13 Responses to “Do you Data Mine your Blogs?”

  1. Says:

    oh how I wish we actually had blogs to mine from.

    • Says:

      One more add to this post, take advantage of all the real time searches on twitter. I get great incite and ideas on different topics to build off of… I guess you can say thats more idea mining.


  2. Says:

    I like the way you link to your blogs directly from the Wofford gateway.

    We’ve linked to blogs from the gateway for specific purposes. Here are a couple of examples:

    When we were going through our name change, we linked to the Name Change Conversations blog in order to provide visibility and ease of navigation to an important source of information during the name change transition. This was during the summer and fall of last year.

    To promote the 100th anniversary of our St. Pat’s Celebration, we created the Best Ever Blog and linked to it from the gateway for several weeks prior to the event.

    Both approaches were successful in driving traffic to specific, narrowly focused blogs.

  3. Says:

    Any tips for ways to promote with link development?

  4. Says:

    Data mining also help in freeing up space on your host.

  5. Says:

    Hello Foundergreat article, and interesting debate. I think its almost impossible to not data mine in some form or another while blogging.

    I am a Mozilla user, and use the ScribeFire plugin all the time. I use the plugin whenever I find relative content related to my blogs. I then write a mini review about that content, and link back to it. Its a cool plugin for anyone who browses as much as I da, and likes to add current event content to their blog.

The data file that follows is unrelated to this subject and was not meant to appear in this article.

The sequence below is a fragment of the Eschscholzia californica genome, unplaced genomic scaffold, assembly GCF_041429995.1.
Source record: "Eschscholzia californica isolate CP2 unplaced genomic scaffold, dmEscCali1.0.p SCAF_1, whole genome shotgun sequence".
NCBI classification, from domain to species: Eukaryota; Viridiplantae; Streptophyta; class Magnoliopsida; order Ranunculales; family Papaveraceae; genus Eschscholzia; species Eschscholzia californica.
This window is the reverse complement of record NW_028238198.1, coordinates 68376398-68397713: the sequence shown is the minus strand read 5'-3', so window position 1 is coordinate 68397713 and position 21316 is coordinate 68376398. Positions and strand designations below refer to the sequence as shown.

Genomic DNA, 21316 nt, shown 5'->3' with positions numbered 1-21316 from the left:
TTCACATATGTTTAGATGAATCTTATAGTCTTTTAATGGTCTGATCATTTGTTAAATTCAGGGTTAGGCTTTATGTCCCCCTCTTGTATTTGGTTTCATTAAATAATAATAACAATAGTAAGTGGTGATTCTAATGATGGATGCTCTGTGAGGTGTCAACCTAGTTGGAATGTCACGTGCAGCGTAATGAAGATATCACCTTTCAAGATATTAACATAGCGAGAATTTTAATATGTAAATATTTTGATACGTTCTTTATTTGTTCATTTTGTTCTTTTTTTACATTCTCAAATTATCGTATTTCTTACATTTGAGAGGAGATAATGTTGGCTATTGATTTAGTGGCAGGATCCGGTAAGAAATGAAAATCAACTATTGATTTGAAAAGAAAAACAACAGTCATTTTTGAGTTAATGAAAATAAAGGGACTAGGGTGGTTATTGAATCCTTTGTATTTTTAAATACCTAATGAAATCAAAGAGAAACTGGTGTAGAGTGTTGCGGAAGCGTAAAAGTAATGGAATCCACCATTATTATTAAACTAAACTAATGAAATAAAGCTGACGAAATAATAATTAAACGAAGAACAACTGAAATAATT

Thx for allowing post. Please take the time to do the same on my blog is you have a chance.


  6. Says:

    Wow great collection of templates. Thank you. For Nice Free Architecture Web Templates.

  7. Says:

    I wannna to data-mine my blog but it has not got enough posts, I think I must post more articles.

  8. Says:

    The truth is always considered to be a biased point of view. Even with Wikipedia, a site constantly moderated by experts in the field relevant with the page, it still isn’t considered a trustworthy content source.

  9. Says:

    Data mine from blog is importance thing.


  10. Says:

    Interesting article you got here. It would be great to read more concerning that matter.

  11. Says:

    You know what, try GSM jammer to block all spy devices in your room or at work.


  1. Friday Five: what we blog about when we blog about blogs | higher ed marketing --> says:

    [...] Data-mine your blogs for reusable content. A recent post by Founder (aka dot-edu guru) of Wofford College (which has a slew of blogs) suggests that colleges and universities dig into their institutional blogs to find content that could be used elsewhere on the institution’s website. Good idea, Kyle. Maybe we should call it content mining. [...]